The Philosophical Shark 

Open Water: A Brainy, Ass-Biting Delight


Open Water
dir. Kentis
Opens Fri Aug 6
Pioneer Place

While some film critics are falling over themselves to bill the sharky scare-fest Open Water as a cross between The Blair Witch Project and Jaws, they're wrong. Though definitely scarier than the ho-hum shenanigans of Blair Witch, Open Water is less of a horror movie than a tense and fascinatingly fatalistic philosophical treatise. With sharks.

Susan and Daniel are your all too average 21st Century couple, so beleaguered by their high powered lives that they're unable to relax, even while vacationing in the Bahamas. Things perk up, however, when the two take a crowded scuba boat to the middle of the ocean--and due to a very unfortunate series of accidents, are left floating alone in the briny blue. The film follows the couple over the next 24 hours of attempted survival; through denial, panic, mutual support, and even bitter bickering over who should claim responsibility for their being in such a crappy situation. Not helping matters are the sharks: Lots and lots of sharks who are continually bumping and nipping at the pair, making Susan and Daniel's predicament even more torturous.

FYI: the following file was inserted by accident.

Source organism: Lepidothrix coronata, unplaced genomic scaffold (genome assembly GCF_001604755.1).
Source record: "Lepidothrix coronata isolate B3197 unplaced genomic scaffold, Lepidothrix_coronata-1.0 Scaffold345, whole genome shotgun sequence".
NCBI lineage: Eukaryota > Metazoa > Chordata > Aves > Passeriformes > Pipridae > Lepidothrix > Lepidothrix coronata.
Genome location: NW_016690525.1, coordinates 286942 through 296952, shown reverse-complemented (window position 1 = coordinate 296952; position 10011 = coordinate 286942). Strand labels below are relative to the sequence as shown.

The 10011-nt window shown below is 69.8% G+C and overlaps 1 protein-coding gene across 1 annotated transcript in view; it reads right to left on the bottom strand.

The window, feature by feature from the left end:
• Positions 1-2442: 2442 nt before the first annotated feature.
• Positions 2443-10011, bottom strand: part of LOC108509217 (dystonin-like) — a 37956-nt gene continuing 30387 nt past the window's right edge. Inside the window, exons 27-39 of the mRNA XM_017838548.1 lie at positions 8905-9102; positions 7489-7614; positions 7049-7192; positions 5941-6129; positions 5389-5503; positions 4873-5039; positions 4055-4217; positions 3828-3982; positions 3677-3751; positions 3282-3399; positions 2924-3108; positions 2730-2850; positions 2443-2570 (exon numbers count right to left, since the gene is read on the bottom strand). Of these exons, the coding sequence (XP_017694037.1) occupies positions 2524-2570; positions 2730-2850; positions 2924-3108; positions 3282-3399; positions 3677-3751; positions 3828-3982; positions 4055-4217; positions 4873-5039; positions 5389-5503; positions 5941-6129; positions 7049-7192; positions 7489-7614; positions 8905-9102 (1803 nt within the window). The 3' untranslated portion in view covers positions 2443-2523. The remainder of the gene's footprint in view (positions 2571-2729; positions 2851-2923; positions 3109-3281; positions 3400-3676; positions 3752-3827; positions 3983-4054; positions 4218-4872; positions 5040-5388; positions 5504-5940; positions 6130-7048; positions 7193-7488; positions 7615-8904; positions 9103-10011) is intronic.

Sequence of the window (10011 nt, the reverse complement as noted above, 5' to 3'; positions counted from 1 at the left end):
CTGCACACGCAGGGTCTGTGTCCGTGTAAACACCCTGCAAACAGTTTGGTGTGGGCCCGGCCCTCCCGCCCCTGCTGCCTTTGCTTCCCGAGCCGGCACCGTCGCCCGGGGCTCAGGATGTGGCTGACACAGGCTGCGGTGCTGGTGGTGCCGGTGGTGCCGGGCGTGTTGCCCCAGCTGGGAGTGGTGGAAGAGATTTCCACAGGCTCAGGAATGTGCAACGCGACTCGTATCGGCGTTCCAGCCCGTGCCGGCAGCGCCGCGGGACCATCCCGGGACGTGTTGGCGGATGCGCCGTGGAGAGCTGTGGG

Shot on digital video in a shaky, home movie style, Open Water is short on plot--to its advantage. The characters of Susan and Daniel (who are based on an actual couple) are certainly no Kate Winslet and Leonardo DiCaprio in Titanic--the two are so pleasantly bland and normal that they come off as antiheroes. They are perfect representations of humanity itself, who are, philosophically speaking, tossed around in a dangerous universe, tortured by unseen demons, and finally come to the rather unhappy conclusion that they are undeniably alone. See what I mean by fatalistic?

However, the film's rather mean-spirited (but nevertheless, fun) philosophy is something to be discussed after the movie's end--and there is a LOT to discuss. During Open Water, the viewer will enjoy a state of tension rather than horror; a tension that rises and falls like the waves, as the couple attempts to solve a never-ending litany of problems, such as seasickness, exhaustion, hypothermia, diarrhea, and... did I mention the sharks?

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